Psoriasis and hepatitis C treated with anti-TNF alpha therapy (etanercept)
Published Web Locationhttps://doi.org/10.5070/D33627s2b6
Psoriasis and hepatitis C treated with anti-TNF alpha therapy (etanercept)
Department of Dermatology, Spedali Riuniti, V. Matteotti 1, 51100 Pistoia, Italy. firstname.lastname@example.org
Roberto Cecchi MD, Laura Bartoli MD
Dermatology Online Journal 12 (7): 4
The treatment of severe psoriasis in patients with concomitant hepatitis-C virus infection is quite difficult because several systemic anti-psoriatic drugs are contraindicated owing to their liver toxicity. Recent observations in the literature suggest that etanercept is an effective and safe therapy for patients in this setting. We present a 45-year-old man with extensive plaque psoriasis and concurrent hepatitis C, successfully treated with 12-months of etanercept monotherapy. Regular monitoring of hepatic enzymes and viral load during the treatment disclosed no worsening of baseline values. This case confirms that etanercept may be a safe option for the therapy of patients with psoriasis and hepatitis-C virus infection.
The management of patients with psoriasis and concomitant hepatitis-C virus (HCV) infection is often difficult because treatments for hepatitis C, such as interferon-α and ribavirin, may trigger or exacerbate psoriasis and psoriatic arthritis. In addition, most systemic therapies for psoriasis, including immunosuppressants (cyclosporine) and other potentially hepatotoxic drugs (acitretin and methotrexate), are relatively contraindicated in HCV infection.
Recent data suggest that etanercept has an excellent safety profile for the treatment of severe psoriasis with psoriatic arthritis and concomitant hepatitis C virus (HCV) infection [1, 2]. We present an additional case of psoriasis and hepatitis C successfully and safely treated with etanercept monotherapy for 12 months.
A 45-year-old man suffered from psoriasis vulgaris for 20 years and HCV (genotype 1) infection since 1996. In March 2005, a liver biopsy documented mild chronic hepatitis with no liver fibrosis. The patient had never received therapy for HCV infection. His psoriasis had been previously treated with different topical therapies including corticosteroids, salicylic acid, tar, dithranol, and vitamin-D analogues. Moreover, systemic medications with retinoids (acitretin), photochemotherapy, and narrow band ultraviolet B (UVB) gave only transient and unsatisfactory results. In 2002 he had begun treatment with oral cyclosporine, which was suspended after 3 months because of liver-enzyme elevation and arterial hypertension.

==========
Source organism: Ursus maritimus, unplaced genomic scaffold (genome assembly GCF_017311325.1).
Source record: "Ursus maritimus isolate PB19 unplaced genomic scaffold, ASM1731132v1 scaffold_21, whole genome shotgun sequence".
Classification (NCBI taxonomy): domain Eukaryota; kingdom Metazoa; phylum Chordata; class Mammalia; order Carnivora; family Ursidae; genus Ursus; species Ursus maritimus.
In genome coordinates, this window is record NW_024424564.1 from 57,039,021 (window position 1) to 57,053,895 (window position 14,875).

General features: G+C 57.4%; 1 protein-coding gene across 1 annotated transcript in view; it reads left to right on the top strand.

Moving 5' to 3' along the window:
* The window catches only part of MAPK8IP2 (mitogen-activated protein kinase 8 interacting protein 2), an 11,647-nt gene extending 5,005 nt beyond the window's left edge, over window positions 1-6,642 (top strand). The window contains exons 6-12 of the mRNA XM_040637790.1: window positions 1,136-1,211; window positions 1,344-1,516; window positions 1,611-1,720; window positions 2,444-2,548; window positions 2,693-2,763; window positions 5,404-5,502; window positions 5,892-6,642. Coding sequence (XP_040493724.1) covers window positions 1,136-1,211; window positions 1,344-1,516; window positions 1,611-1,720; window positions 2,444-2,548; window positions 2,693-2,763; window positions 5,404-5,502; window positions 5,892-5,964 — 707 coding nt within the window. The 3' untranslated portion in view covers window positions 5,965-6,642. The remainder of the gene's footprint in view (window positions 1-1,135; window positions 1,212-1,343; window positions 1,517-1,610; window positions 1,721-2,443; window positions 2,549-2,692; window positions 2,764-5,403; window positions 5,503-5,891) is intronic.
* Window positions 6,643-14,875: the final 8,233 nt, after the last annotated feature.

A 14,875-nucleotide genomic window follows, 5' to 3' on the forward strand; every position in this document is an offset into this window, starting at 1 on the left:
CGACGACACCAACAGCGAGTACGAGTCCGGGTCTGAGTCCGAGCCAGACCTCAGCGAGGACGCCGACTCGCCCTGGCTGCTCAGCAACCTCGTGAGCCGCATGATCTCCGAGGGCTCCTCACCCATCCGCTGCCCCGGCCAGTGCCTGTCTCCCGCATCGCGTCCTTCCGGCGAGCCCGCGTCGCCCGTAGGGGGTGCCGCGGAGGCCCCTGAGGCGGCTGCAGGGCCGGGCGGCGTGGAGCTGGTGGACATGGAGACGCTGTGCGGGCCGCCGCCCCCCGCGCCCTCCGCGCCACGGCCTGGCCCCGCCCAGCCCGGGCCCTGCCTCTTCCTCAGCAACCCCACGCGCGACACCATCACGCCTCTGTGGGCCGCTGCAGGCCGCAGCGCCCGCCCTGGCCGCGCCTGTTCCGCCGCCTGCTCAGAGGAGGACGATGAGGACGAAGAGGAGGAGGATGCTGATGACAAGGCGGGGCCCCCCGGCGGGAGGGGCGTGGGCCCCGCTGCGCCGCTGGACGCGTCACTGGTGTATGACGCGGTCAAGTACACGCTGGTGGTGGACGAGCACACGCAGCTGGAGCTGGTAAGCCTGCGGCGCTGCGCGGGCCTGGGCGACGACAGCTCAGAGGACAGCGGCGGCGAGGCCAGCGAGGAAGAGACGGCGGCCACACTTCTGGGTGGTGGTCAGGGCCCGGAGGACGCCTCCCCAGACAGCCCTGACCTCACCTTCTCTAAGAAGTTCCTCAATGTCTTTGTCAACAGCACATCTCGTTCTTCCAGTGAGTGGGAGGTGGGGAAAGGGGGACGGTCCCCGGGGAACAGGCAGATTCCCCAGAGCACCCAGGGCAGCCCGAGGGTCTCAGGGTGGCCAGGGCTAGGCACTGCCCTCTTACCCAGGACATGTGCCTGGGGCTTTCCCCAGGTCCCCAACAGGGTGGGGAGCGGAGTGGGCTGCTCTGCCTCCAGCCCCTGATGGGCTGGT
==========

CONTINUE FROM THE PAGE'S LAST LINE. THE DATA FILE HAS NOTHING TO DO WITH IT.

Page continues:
In September 2005 the patient had an exacerbation of his psoriasis with development of extensive psoriatic plaques on the trunk, buttocks, scalp, and limbs (Figs. 1A,1B, and 1C). His Psoriasis Area and Severity Index (PASI) score was 20. A tuberculin skin test was negative and a chest radiograph was within normal ranges.
Given the severity of skin involvement and the contraindications for the use of other systemic drugs because of HCV infection, etanercept (Enbrel®) was administered at a dose of 50 mg subcutaneously twice weekly. A gradual improvement of psoriasis was seen within 2 weeks. After 3 months of therapy the PASI score had fallen to 6, and etanercept was reduced to 25 mg twice weekly (Figs. 2A, 2B, and 2C). The treatment was well-tolerated with no adverse effects. Serologic examinations were repeated at regular intervals and revealed no worsening of liver-function tests or HCV viral load during the 12-month therapy (see Table 1).
|Figure 1A||Figure 2A|
|Figure 1B||Figure 2B|
|Figure 1C||Figure 2C|
|Before and after treatment with etanercept. 1A and 2A: trunk. 1B and 2B: back. 1C and 2C: hands.|
Etanercept is a recombinant fusion protein of human tumor necrosis factor-α (TNF-α) receptor and immunoglobulin G1, which binds TNF-α and TNF-β molecules, preventing them from linking with their receptors . It is approved by the US Food and Drug Administration for the treatment of psoriatic arthritis and psoriasis and other rheumatologic diseases, including rheumatoid arthritis (RA), juvenile RA, and ankylosing spondylitis.
Increased levels of circulating TNF-α and TNF receptors have been reported in patients with hepatitis C, although the exact role of this cytokine in the pathogenesis of HCV infection is still unclear [4, 5]. However, there are scarce data regarding the safety of biological drugs, including etanercept, in patients with hepatitis C . Antagonists of TNF-α (etanercept and infliximab) have shown no adverse effect on liver function tests and viral load in a group of patients with RA and HCV infection during a short-term observation . In addition, a recent case study has shown that etanercept is effective and safe as adjuvant treatment to interferon and ribavirin in the management of patients with hepatitis C .
To our knowledge, there are only four studies with seven reported cases in the current literature regarding the use of etanercept for the treatment of patients with psoriasis with psoriatic arthritis who also have HCV infection [1, 2, 9, 10]. In all these cases and in our patient, the drug has demonstrated a consistent efficacy with a rapid and significant clinical improvement of psoriasis, without worsening hepatitis or interfering with hepatitis therapy. In particular, etanercept does not appear to significantly affect liver-function parameters or HCV viral load during short-term administration.
Additional studies on larger series are necessary to better evaluate the long-term safety of this treatment in the setting of psoriasis and HCV infection.
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